WASHINGTON – President Donald Trump said Tuesday that he had spoken with the senior Taliban leader, a phone conversation that is apparently the first direct communication between a U.S. president and the Afghan insurgent force since the early 19-year-old war in Afghanistan began.

Trump confirmed the Taliban’s announcement earlier Tuesday that Trump had spoken by phone with Mullah Abdul Ghani Baradar, the Taliban’s top political leader.

“We’ve agreed there’s no violence. We don’t want violence. We’ll see what happens. They’re dealing with Afghanistan. But we’ll see what happens,” Trump told reporters.

Barader was a senior figure representing the insurgent group in talks with the United States in Doha, Qatar. Those talks concluded with the signing of an accord Saturday between the United States and the Taliban that would lead to the reduction of U.S. forces in Afghanistan.

Trump said Saturday that he intends to meet with Taliban leaders soon, but he did not provide details.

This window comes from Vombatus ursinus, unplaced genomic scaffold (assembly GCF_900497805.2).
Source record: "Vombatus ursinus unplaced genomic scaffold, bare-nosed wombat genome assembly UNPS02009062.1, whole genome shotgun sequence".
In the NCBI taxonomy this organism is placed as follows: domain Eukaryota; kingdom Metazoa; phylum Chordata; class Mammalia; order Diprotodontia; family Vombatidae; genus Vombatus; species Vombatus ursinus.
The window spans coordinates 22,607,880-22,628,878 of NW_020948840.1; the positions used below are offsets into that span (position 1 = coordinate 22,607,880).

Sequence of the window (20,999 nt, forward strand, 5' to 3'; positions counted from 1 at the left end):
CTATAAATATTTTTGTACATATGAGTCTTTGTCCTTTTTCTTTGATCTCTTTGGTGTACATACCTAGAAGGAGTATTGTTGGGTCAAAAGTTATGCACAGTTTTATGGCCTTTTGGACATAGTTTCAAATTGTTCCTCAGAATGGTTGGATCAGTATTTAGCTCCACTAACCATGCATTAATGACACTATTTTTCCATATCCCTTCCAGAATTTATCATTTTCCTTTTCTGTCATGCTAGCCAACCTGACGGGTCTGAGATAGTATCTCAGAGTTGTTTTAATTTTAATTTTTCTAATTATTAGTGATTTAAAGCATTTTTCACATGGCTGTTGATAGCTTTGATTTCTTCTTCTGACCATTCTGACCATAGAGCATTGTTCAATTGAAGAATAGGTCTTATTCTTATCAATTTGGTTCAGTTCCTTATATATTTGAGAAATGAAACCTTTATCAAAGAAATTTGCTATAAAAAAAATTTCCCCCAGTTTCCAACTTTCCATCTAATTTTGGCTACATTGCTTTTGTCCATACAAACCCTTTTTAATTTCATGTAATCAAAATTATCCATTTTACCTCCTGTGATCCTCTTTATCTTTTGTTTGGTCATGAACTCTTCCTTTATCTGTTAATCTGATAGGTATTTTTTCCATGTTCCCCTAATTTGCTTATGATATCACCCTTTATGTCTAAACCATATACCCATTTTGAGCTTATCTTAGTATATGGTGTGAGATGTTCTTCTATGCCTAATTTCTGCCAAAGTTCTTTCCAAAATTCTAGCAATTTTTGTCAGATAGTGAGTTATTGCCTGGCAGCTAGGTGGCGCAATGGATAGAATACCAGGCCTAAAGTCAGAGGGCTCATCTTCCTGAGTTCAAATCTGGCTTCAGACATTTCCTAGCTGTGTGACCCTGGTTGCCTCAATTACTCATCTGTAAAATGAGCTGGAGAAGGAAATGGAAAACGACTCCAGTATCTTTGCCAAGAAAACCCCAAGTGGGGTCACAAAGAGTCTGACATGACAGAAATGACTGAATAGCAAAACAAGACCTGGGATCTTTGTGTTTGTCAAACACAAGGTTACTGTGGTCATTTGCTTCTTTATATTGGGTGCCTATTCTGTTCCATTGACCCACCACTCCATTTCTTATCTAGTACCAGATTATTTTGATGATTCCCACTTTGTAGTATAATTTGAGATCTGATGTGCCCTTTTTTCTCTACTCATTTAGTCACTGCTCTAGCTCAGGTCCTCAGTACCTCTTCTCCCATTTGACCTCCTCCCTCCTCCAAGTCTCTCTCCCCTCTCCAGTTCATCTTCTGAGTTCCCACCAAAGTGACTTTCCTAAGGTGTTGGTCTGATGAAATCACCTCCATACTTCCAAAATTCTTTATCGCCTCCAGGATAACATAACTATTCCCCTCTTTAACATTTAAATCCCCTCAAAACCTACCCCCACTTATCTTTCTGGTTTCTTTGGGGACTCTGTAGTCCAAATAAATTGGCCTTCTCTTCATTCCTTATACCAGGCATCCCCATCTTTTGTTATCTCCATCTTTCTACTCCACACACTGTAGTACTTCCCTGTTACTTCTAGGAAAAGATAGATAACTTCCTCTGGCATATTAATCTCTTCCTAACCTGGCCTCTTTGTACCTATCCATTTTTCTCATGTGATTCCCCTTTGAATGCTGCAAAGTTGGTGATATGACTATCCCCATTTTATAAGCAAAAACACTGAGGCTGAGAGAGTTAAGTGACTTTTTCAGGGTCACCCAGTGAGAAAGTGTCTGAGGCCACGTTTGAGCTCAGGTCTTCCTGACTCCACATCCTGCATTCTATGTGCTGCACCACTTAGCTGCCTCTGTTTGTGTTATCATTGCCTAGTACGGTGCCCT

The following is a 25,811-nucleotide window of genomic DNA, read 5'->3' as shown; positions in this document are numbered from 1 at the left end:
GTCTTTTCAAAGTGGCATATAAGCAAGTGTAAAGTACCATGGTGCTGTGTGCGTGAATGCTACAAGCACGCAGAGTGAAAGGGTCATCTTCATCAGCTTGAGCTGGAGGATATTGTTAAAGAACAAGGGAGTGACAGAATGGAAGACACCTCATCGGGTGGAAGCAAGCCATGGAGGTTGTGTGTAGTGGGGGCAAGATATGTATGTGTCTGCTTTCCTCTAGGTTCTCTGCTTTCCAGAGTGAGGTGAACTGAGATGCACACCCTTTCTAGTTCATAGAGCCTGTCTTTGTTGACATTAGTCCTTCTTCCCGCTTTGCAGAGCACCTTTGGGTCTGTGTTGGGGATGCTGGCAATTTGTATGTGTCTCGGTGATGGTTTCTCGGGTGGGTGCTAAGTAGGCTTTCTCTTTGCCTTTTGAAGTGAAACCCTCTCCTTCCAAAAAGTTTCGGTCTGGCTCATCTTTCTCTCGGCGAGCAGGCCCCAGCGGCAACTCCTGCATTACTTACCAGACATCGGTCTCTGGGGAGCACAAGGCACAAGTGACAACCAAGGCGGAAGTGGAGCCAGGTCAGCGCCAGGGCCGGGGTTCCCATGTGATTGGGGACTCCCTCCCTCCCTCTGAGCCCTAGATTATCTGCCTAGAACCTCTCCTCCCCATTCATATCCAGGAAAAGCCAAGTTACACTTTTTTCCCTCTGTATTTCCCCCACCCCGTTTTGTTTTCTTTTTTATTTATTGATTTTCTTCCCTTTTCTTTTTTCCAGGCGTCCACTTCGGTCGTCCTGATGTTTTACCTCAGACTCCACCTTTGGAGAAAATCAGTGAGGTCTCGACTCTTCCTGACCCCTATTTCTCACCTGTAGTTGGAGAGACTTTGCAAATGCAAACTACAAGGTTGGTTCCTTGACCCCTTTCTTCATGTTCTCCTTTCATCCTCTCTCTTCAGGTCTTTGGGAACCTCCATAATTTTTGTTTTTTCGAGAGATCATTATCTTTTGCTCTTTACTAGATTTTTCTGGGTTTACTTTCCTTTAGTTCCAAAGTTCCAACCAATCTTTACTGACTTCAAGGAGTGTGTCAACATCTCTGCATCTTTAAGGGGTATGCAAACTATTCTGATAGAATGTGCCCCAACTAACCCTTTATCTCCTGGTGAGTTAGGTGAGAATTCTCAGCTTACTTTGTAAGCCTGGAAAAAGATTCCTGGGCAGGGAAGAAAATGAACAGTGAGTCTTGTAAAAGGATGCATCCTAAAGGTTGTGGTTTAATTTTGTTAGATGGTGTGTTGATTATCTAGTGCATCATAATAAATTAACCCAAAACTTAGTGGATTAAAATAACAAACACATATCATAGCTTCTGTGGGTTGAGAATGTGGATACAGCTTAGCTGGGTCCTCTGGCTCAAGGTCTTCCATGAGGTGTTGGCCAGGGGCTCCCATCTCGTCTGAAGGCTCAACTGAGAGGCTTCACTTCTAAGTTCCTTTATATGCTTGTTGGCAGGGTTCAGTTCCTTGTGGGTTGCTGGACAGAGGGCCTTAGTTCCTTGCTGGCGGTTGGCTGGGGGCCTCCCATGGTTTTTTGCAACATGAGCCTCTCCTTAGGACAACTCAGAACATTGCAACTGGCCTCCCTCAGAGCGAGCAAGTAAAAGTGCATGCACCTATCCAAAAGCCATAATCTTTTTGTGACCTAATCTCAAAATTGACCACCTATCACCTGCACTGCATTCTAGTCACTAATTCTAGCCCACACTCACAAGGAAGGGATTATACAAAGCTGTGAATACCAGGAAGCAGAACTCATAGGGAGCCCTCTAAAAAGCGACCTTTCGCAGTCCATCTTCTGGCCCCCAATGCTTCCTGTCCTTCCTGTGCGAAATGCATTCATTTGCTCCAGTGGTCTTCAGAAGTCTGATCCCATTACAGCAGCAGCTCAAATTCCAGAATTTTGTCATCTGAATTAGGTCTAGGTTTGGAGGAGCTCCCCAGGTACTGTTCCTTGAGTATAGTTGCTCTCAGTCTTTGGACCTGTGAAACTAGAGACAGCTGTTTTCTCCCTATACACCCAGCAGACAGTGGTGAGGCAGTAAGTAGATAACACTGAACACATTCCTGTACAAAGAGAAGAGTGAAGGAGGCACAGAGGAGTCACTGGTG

On Saturday, he hailed the accord, formalized with signatures and a handshake between U.S. negotiator Zalmay Khalilzad and his Taliban counterpart, Baradar, as historic. “There hasn’t been a moment like this,” Trump said at a White House news conference. “We’ve had very successful negotiations. … Everybody’s tired of war.”

Senior administration officials, while claiming success, offered slightly more tempered expressions of optimism over the weekend.

“There will be a temptation to declare victory,” Secretary of State Mike Pompeo said at the signing ceremony, held at a hotel in Doha, the Qatari capital, and attended by a full contingent of Taliban as well as diplomats and other dignitaries. “Victory for Afghans will only be achieved when they can live in peace and prosper. Victory for the United States will only be achieved when Americans and our allies no longer have to fear a terrorist threat from Afghanistan.”

The agreement, after 10 years of on-and-off talks with the Taliban, follows months of intense negotiations, in which the Afghan government did not participate.

Many veterans of the years-long efforts to end the war and leave a stable Afghanistan, as well as Trump supporters, questioned whether the new agreement laid a sturdy groundwork for permanent peace. Some described it as a capitulation to the Taliban, whose primary demand has always been the full departure of foreign troops.